NETL-supported research at Virginia Tech has been recognized by the American Energy Society (AES) as one of the top energy and technology developments of the year for its game-changing economic potential to supply the United States with a steady domestic source of vitally important rare earth elements (REE).
The project, titled “Development of a Cost-Effective Extraction Process for the Recovery of Heavy and Critical Rare Earth Elements from the Clays and Shales Associated with Coal,” was chosen by AES as one of the energy technologies of the year in its 2020 Energy Awards. Judges found the project was one of the three “most interesting energy-tech developments of 2020,” with respect to the projected fastest-to-market and long-term impact.
AES recognized Virginia Tech’s research as a step forward in developing a domestic supply chain of rare earth elements, which are vital to the manufacturing of personal electronics, energy infrastructure and defense technologies, among many other high-tech applications.
Due to their unique properties, REE are essential in a variety of consumer goods, energy systems, and defense applications, and cannot be substituted. Generating a domestic supply chain has become top priority for the U.S. Department of Energy.
The technologies involved in this process leveraged simple ion-exchange leaching techniques already in use by industry to extract REE from coal refuse material found throughout the Appalachian region, namely in shales and clays. The Virginia Tech team focused on modified leaching lixiviants, a novel liquid material, instead of acids commonly used to concentrate and extract REE. Lixiviants are liquid media used in hydrometallurgy to selectively extract the desired metal from the ore or mineral. It assists in rapid and complete leaching, in this case extracting valuable REE from coal refuse.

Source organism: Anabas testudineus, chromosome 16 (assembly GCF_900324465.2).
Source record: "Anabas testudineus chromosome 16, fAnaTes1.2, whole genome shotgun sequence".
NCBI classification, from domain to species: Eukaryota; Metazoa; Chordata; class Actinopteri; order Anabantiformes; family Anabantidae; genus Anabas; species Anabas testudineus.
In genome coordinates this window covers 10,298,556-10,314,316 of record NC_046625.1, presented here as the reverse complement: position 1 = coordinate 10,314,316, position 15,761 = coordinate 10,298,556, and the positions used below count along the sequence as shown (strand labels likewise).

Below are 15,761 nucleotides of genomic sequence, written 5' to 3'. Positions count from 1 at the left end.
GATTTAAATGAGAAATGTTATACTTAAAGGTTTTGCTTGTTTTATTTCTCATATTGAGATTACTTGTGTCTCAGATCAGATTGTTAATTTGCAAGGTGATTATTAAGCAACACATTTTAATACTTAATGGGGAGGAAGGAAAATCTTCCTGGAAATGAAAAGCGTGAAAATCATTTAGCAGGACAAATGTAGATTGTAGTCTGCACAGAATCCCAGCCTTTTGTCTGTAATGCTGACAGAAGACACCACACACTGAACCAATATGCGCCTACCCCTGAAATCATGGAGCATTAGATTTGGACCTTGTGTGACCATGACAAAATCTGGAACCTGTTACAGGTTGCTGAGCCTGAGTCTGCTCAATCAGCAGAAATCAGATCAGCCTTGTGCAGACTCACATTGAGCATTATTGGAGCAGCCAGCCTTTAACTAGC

Virginia Tech’s experiments focused on several fine coal waste materials sampled from active preparation plants in central and northern Appalachian coal basins. Findings throughout the project discovered or verified that novel leaching lixiviants outperformed industry standards in effectively isolating and concentrating REE-enriched clay materials — often at lower doses. The project successfully produced a solution containing a final REE concentrate of 15-18% by weight, exceeding the objective of 2% REE concentration by weight.
“The Virginia Tech team has been hard at work refining its extraction process to make it more economical and attractive for investors on a large scale, and this AES award serves as further proof of potential viability,” Anthony Zinn, NETL federal project manager said. “This project offers several benefits regarding domestic REE production. For example, using modified leaching lixiviants would be far less hazardous than strong acids that are generally used to extract REE from solid feedstocks, which means safer operating environments for workers, and easier storage and disposal than acids.”
The U.S. Department of Energy’s National Energy Technology Laboratory develops advanced technologies that provide reliable and affordable solutions to America’s energy challenges. NETL’s work supports DOE’s mission to advance the national, economic and energy security of the United States.